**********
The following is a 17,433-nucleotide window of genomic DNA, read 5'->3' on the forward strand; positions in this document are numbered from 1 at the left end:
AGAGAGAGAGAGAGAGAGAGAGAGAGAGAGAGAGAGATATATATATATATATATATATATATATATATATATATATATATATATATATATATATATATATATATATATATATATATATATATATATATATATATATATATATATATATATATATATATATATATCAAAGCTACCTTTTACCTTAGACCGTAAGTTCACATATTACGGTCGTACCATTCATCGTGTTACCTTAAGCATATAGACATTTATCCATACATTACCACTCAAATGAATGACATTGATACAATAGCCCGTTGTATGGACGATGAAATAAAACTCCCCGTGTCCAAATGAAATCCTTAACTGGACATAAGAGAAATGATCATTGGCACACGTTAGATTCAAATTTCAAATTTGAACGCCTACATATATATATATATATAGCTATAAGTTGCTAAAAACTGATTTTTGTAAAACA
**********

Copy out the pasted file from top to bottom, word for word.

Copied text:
The following is a 17,433-nucleotide window of genomic DNA, read 5'->3' on the forward strand; positions in this document are numbered from 1 at the left end:
AGAGAGAGAGAGAGAGAGAGAGAGAGAGAGAGAGAGATATATATATATATATATATATATATATATATATATATATATATATATATATATATATATATATATATATATATATATATATATATATATATATATATATATATATATATATATATATATATATATATCAAAGCTACCTTTTACCTTAGACCGTAAGTTCACATATTACGGTCGTACCATTCATCGTGTTACCTTAAGCATATAGACATTTATCCATACATTACCACTCAAATGAATGACATTGATACAATAGCCCGTTGTATGGACGATGAAATAAAACTCCCCGTGTCCAAATGAAATCCTTAACTGGACATAAGAGAAATGATCATTGGCACACGTTAGATTCAAATTTCAAATTTGAACGCCTACATATATATATATATATAGCTATAAGTTGCTAAAAACTGATTTTTGTAAAACA